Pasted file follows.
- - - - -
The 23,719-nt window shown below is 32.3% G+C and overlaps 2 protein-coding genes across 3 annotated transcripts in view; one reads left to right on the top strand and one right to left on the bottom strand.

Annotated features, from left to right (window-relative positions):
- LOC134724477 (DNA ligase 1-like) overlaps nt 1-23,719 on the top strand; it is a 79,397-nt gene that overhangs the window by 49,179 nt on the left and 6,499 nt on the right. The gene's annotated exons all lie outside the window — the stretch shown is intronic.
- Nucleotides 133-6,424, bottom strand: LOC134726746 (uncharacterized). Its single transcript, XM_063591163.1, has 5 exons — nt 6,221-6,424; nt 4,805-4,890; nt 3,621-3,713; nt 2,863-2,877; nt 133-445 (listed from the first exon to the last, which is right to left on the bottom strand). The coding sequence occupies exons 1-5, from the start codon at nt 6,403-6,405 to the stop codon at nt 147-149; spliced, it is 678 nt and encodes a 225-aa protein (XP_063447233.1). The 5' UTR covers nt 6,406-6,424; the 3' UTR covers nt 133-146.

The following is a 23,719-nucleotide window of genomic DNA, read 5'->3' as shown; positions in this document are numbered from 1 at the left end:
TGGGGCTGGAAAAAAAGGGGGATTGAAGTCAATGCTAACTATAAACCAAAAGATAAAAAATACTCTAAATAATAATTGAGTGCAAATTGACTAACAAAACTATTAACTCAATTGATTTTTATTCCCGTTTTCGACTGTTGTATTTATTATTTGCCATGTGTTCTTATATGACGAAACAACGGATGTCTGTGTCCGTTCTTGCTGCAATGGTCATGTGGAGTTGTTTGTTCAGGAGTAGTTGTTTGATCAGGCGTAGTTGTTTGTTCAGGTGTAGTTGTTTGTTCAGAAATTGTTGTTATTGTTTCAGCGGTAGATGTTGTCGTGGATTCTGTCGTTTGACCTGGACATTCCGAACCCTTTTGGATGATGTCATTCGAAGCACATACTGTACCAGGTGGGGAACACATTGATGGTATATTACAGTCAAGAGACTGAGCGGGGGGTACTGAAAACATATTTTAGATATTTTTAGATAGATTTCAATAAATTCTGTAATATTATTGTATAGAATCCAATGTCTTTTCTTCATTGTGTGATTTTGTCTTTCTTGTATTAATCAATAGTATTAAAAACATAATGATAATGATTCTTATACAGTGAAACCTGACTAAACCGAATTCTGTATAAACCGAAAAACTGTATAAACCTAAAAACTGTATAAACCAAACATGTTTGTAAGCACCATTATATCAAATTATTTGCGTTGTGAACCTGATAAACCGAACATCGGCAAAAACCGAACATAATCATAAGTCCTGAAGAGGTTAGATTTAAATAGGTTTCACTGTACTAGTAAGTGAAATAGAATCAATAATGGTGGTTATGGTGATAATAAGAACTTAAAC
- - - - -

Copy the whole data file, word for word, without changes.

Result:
The 23,719-nt window shown below is 32.3% G+C and overlaps 2 protein-coding genes across 3 annotated transcripts in view; one reads left to right on the top strand and one right to left on the bottom strand.

Annotated features, from left to right (window-relative positions):
- LOC134724477 (DNA ligase 1-like) overlaps nt 1-23,719 on the top strand; it is a 79,397-nt gene that overhangs the window by 49,179 nt on the left and 6,499 nt on the right. The gene's annotated exons all lie outside the window — the stretch shown is intronic.
- Nucleotides 133-6,424, bottom strand: LOC134726746 (uncharacterized). Its single transcript, XM_063591163.1, has 5 exons — nt 6,221-6,424; nt 4,805-4,890; nt 3,621-3,713; nt 2,863-2,877; nt 133-445 (listed from the first exon to the last, which is right to left on the bottom strand). The coding sequence occupies exons 1-5, from the start codon at nt 6,403-6,405 to the stop codon at nt 147-149; spliced, it is 678 nt and encodes a 225-aa protein (XP_063447233.1). The 5' UTR covers nt 6,406-6,424; the 3' UTR covers nt 133-146.

The following is a 23,719-nucleotide window of genomic DNA, read 5'->3' as shown; positions in this document are numbered from 1 at the left end:
TGGGGCTGGAAAAAAAGGGGGATTGAAGTCAATGCTAACTATAAACCAAAAGATAAAAAATACTCTAAATAATAATTGAGTGCAAATTGACTAACAAAACTATTAACTCAATTGATTTTTATTCCCGTTTTCGACTGTTGTATTTATTATTTGCCATGTGTTCTTATATGACGAAACAACGGATGTCTGTGTCCGTTCTTGCTGCAATGGTCATGTGGAGTTGTTTGTTCAGGAGTAGTTGTTTGATCAGGCGTAGTTGTTTGTTCAGGTGTAGTTGTTTGTTCAGAAATTGTTGTTATTGTTTCAGCGGTAGATGTTGTCGTGGATTCTGTCGTTTGACCTGGACATTCCGAACCCTTTTGGATGATGTCATTCGAAGCACATACTGTACCAGGTGGGGAACACATTGATGGTATATTACAGTCAAGAGACTGAGCGGGGGGTACTGAAAACATATTTTAGATATTTTTAGATAGATTTCAATAAATTCTGTAATATTATTGTATAGAATCCAATGTCTTTTCTTCATTGTGTGATTTTGTCTTTCTTGTATTAATCAATAGTATTAAAAACATAATGATAATGATTCTTATACAGTGAAACCTGACTAAACCGAATTCTGTATAAACCGAAAAACTGTATAAACCTAAAAACTGTATAAACCAAACATGTTTGTAAGCACCATTATATCAAATTATTTGCGTTGTGAACCTGATAAACCGAACATCGGCAAAAACCGAACATAATCATAAGTCCTGAAGAGGTTAGATTTAAATAGGTTTCACTGTACTAGTAAGTGAAATAGAATCAATAATGGTGGTTATGGTGATAATAAGAACTTAAAC